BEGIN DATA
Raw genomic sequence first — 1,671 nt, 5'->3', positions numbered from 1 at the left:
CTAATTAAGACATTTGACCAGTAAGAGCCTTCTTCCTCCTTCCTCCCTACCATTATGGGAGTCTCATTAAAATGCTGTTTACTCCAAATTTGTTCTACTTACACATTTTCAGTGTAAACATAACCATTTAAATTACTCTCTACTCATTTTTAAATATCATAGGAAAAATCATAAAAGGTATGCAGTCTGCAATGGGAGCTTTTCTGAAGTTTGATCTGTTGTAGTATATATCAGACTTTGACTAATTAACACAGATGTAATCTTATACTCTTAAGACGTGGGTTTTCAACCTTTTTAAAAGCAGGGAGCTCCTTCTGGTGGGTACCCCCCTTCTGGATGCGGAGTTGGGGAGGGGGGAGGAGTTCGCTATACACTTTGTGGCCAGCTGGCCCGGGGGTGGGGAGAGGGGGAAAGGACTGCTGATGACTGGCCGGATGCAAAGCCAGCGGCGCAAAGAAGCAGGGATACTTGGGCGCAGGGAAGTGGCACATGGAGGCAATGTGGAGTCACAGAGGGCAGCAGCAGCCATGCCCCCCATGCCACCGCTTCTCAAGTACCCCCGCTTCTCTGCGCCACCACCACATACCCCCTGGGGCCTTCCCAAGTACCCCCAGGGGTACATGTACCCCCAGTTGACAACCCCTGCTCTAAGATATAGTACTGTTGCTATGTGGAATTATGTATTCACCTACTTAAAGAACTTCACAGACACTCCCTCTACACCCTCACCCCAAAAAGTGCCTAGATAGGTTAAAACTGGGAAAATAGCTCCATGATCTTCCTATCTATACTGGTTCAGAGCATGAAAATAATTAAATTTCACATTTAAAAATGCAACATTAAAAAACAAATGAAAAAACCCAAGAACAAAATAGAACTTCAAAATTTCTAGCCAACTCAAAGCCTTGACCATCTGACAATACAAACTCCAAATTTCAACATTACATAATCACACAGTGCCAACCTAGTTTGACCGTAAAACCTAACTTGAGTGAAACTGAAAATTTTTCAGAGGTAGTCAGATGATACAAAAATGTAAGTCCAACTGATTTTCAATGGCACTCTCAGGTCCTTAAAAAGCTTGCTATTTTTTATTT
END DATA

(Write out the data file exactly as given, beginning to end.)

Raw genomic sequence first — 1,671 nt, 5'->3', positions numbered from 1 at the left:
CTAATTAAGACATTTGACCAGTAAGAGCCTTCTTCCTCCTTCCTCCCTACCATTATGGGAGTCTCATTAAAATGCTGTTTACTCCAAATTTGTTCTACTTACACATTTTCAGTGTAAACATAACCATTTAAATTACTCTCTACTCATTTTTAAATATCATAGGAAAAATCATAAAAGGTATGCAGTCTGCAATGGGAGCTTTTCTGAAGTTTGATCTGTTGTAGTATATATCAGACTTTGACTAATTAACACAGATGTAATCTTATACTCTTAAGACGTGGGTTTTCAACCTTTTTAAAAGCAGGGAGCTCCTTCTGGTGGGTACCCCCCTTCTGGATGCGGAGTTGGGGAGGGGGGAGGAGTTCGCTATACACTTTGTGGCCAGCTGGCCCGGGGGTGGGGAGAGGGGGAAAGGACTGCTGATGACTGGCCGGATGCAAAGCCAGCGGCGCAAAGAAGCAGGGATACTTGGGCGCAGGGAAGTGGCACATGGAGGCAATGTGGAGTCACAGAGGGCAGCAGCAGCCATGCCCCCCATGCCACCGCTTCTCAAGTACCCCCGCTTCTCTGCGCCACCACCACATACCCCCTGGGGCCTTCCCAAGTACCCCCAGGGGTACATGTACCCCCAGTTGACAACCCCTGCTCTAAGATATAGTACTGTTGCTATGTGGAATTATGTATTCACCTACTTAAAGAACTTCACAGACACTCCCTCTACACCCTCACCCCAAAAAGTGCCTAGATAGGTTAAAACTGGGAAAATAGCTCCATGATCTTCCTATCTATACTGGTTCAGAGCATGAAAATAATTAAATTTCACATTTAAAAATGCAACATTAAAAAACAAATGAAAAAACCCAAGAACAAAATAGAACTTCAAAATTTCTAGCCAACTCAAAGCCTTGACCATCTGACAATACAAACTCCAAATTTCAACATTACATAATCACACAGTGCCAACCTAGTTTGACCGTAAAACCTAACTTGAGTGAAACTGAAAATTTTTCAGAGGTAGTCAGATGATACAAAAATGTAAGTCCAACTGATTTTCAATGGCACTCTCAGGTCCTTAAAAAGCTTGCTATTTTTTATTT